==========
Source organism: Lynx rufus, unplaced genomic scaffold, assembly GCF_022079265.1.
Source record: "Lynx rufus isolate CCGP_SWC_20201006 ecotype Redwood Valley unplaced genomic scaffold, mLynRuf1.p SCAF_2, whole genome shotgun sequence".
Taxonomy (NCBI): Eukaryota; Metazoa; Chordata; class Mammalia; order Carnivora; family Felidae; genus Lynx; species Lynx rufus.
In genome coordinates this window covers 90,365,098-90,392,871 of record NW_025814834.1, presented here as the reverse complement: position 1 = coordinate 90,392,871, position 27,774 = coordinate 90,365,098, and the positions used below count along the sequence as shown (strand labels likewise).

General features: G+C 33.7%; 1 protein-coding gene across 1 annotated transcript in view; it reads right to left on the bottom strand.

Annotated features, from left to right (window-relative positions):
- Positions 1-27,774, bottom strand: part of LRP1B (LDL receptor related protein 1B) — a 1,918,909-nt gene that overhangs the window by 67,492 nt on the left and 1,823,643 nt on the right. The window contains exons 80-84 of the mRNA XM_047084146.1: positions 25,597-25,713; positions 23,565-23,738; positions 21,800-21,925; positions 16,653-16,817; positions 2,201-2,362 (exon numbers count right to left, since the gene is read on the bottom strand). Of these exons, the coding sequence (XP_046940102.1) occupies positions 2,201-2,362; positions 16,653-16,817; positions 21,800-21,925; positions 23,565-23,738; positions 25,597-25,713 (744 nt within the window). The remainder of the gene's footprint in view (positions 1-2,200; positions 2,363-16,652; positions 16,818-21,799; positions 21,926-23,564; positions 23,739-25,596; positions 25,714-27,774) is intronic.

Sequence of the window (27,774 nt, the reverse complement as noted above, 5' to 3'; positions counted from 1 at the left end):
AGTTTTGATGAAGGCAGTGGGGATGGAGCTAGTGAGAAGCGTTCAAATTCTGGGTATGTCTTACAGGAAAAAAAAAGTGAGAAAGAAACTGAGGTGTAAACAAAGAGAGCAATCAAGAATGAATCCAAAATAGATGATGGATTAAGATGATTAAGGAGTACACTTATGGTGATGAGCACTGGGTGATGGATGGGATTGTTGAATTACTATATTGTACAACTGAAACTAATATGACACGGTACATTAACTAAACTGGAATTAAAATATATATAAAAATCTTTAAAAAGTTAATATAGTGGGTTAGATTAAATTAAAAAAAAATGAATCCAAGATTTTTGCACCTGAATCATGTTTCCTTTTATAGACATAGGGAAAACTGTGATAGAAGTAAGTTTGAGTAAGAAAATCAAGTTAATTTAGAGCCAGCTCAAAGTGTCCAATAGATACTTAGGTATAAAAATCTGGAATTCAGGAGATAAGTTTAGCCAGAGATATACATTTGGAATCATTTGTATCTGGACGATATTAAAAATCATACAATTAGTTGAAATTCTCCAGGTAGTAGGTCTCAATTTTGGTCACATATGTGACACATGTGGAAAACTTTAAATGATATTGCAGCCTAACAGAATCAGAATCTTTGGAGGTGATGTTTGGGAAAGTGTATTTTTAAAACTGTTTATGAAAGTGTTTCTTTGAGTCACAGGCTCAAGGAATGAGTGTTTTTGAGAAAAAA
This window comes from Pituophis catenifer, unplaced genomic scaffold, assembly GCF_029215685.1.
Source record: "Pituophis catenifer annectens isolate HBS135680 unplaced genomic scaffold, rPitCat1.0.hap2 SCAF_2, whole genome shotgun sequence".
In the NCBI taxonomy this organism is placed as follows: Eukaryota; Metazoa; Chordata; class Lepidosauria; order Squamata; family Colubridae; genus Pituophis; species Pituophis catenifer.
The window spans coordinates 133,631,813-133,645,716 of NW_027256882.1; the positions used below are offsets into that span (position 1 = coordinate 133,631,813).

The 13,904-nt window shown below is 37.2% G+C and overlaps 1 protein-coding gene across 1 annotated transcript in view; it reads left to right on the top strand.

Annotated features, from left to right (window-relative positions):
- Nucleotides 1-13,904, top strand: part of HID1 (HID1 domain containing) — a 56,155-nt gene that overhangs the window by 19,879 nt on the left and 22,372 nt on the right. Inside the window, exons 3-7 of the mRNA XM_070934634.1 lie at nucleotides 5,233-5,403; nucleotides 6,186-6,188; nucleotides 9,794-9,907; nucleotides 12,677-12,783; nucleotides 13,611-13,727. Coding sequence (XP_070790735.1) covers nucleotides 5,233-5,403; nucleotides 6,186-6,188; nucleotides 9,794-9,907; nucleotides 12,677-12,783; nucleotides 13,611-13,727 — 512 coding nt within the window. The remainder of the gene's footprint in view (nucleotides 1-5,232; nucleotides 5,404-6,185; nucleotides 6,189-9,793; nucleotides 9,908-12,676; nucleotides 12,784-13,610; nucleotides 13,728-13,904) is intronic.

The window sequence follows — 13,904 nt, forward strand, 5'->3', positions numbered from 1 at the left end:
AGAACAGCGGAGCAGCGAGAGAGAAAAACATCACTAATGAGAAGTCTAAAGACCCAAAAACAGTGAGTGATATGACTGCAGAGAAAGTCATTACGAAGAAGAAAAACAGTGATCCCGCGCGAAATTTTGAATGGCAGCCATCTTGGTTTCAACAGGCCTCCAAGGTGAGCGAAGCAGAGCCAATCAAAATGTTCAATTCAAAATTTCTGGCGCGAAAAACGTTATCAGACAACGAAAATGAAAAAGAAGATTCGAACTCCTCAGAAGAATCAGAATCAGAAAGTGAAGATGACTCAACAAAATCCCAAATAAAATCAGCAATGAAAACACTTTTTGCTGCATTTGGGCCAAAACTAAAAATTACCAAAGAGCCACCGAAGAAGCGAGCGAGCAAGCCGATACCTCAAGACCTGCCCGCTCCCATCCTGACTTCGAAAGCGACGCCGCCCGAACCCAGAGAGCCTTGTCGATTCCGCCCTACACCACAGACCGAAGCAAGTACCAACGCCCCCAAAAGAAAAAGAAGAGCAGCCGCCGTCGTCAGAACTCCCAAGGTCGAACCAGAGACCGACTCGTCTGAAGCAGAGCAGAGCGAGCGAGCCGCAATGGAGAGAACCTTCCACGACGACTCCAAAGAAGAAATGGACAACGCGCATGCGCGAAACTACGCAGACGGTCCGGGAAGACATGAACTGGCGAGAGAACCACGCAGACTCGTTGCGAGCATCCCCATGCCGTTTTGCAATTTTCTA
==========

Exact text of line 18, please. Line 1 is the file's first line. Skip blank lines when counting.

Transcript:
AGAACAGCGGAGCAGCGAGAGAGAAAAACATCACTAATGAGAAGTCTAAAGACCCAAAAACAGTGAGTGATATGACTGCAGAGAAAGTCATTACGAAGAAGAAAAACAGTGATCCCGCGCGAAATTTTGAATGGCAGCCATCTTGGTTTCAACAGGCCTCCAAGGTGAGCGAAGCAGAGCCAATCAAAATGTTCAATTCAAAATTTCTGGCGCGAAAAACGTTATCAGACAACGAAAATGAAAAAGAAGATTCGAACTCCTCAGAAGAATCAGAATCAGAAAGTGAAGATGACTCAACAAAATCCCAAATAAAATCAGCAATGAAAACACTTTTTGCTGCATTTGGGCCAAAACTAAAAATTACCAAAGAGCCACCGAAGAAGCGAGCGAGCAAGCCGATACCTCAAGACCTGCCCGCTCCCATCCTGACTTCGAAAGCGACGCCGCCCGAACCCAGAGAGCCTTGTCGATTCCGCCCTACACCACAGACCGAAGCAAGTACCAACGCCCCCAAAAGAAAAAGAAGAGCAGCCGCCGTCGTCAGAACTCCCAAGGTCGAACCAGAGACCGACTCGTCTGAAGCAGAGCAGAGCGAGCGAGCCGCAATGGAGAGAACCTTCCACGACGACTCCAAAGAAGAAATGGACAACGCGCATGCGCGAAACTACGCAGACGGTCCGGGAAGACATGAACTGGCGAGAGAACCACGCAGACTCGTTGCGAGCATCCCCATGCCGTTTTGCAATTTTCTA